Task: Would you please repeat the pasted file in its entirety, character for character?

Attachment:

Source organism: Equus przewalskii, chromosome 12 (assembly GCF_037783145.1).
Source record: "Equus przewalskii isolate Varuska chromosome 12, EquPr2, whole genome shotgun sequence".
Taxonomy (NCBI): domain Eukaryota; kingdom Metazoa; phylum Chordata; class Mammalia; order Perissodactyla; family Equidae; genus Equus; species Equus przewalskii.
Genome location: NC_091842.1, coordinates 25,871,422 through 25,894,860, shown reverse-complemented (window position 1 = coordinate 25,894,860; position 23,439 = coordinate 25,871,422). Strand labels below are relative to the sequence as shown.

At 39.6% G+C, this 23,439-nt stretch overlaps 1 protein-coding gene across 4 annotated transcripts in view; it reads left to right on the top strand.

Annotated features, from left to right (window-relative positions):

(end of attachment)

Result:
Source organism: Equus przewalskii, chromosome 12 (assembly GCF_037783145.1).
Source record: "Equus przewalskii isolate Varuska chromosome 12, EquPr2, whole genome shotgun sequence".
Taxonomy (NCBI): domain Eukaryota; kingdom Metazoa; phylum Chordata; class Mammalia; order Perissodactyla; family Equidae; genus Equus; species Equus przewalskii.
Genome location: NC_091842.1, coordinates 25,871,422 through 25,894,860, shown reverse-complemented (window position 1 = coordinate 25,894,860; position 23,439 = coordinate 25,871,422). Strand labels below are relative to the sequence as shown.

At 39.6% G+C, this 23,439-nt stretch overlaps 1 protein-coding gene across 4 annotated transcripts in view; it reads left to right on the top strand.

Annotated features, from left to right (window-relative positions):